Do you remember a viral craze called "the ice bucket challenge?"
It was truly a charity campaign for the viral social media age. Every celebrity, semi-celebrity and wannabe celebrity participated (including one Mark Zuckerberg). Most brands also found a way to join in the generous fun.
Yet, while the effort won two highly coveted Gold Lions at Cannes in 2015, some may ask, looking back, how much it served to educate the public about the topic at hand: ALS, also known as amyotrophic lateral sclerosis or Lou Gehrig’s Disease, for the Yankees star who first made it famous.
Only 2 percent of the approximately 17 million related videos in the ice bucket series led directly to a donation, according to advocacy group The ALS Association.
That’s why Boston creative agency MMB, which currently counts the ALS Association as a client, took a very different route. Its new campaign looks to humanize the condition by illustrating challenges faced by the estimated 20,000 Americans living with ALS at any given time.
This powerful short—and the two others in the series—were filmed on location in Pennsylvania, Ohio and Connecticut with real-life individuals affected by ALS.
“ALS is a devastating and cruel disease that takes away everything—the ability to walk, to talk, to breathe. By showing people an honest look at the stakes families living with the disease face every day, we hope to encourage them to join our fight for better treatments and a cure,” said Calaneet Balas, president and CEO of The ALS Association.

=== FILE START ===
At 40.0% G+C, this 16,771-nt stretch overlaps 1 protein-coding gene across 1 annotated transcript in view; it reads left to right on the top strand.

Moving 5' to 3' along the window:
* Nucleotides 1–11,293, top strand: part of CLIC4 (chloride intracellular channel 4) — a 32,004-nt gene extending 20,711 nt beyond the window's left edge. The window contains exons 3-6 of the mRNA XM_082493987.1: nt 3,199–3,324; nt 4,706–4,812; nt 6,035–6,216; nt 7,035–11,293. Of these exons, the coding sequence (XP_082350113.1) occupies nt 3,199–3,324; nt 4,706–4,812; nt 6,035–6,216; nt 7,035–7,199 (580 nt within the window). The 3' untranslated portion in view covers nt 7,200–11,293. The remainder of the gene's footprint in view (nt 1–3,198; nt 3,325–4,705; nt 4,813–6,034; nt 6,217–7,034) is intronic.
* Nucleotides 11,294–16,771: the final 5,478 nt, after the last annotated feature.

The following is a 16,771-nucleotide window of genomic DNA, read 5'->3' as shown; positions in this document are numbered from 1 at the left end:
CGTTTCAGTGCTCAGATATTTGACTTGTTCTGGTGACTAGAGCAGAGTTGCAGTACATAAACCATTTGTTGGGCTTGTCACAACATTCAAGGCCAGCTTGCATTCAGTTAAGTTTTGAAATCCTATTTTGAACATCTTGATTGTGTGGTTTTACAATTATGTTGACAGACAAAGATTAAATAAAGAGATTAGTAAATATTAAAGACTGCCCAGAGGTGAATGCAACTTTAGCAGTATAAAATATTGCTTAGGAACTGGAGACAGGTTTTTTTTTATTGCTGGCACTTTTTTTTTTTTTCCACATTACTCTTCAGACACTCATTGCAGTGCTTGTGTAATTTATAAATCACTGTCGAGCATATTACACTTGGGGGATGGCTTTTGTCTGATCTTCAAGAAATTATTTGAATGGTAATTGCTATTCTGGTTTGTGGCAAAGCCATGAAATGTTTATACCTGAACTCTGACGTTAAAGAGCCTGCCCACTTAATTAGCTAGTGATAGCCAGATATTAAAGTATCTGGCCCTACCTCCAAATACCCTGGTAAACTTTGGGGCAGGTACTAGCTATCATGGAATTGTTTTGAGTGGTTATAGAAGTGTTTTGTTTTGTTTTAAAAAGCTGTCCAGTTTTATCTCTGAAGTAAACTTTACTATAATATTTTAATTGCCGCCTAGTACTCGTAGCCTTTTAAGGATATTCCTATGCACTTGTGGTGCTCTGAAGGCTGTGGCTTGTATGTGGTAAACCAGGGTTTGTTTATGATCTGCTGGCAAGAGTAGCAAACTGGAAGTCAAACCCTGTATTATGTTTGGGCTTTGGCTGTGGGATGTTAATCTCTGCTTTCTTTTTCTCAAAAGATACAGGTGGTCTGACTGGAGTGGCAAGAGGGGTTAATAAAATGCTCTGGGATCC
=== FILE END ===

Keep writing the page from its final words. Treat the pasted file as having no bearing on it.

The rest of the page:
Each of the three shorts has a unique theme. The first, “Little Things,” concerns a woman’s efforts to retain her femininity despite the disease’s influence. The second, “A Few Words,” introduces viewers to a couple working to maintain their relationship as ALS affects his ability to show affection.
A Few Words
The last and possibly most affecting illustrates, in heartbreaking detail, how the condition can interfere with that most basic of relationships between parent and child.
It is, as the campaign’s own press release indicates, “difficult to watch, and intentionally so.”
“This project was incredibly important to us. ALS is such a mean-spirited disease, and we haven’t seen that reality conveyed often enough,” said MMB ecd Travis Robertson. “Aside from the obvious physical implications, there are emotional implications to ALS that trickle down through the entire family circle. These spots seek to capture that in a way that is both cinematic and brutally self-aware.”
The ads will run throughout May, which is ALS Awareness Month.
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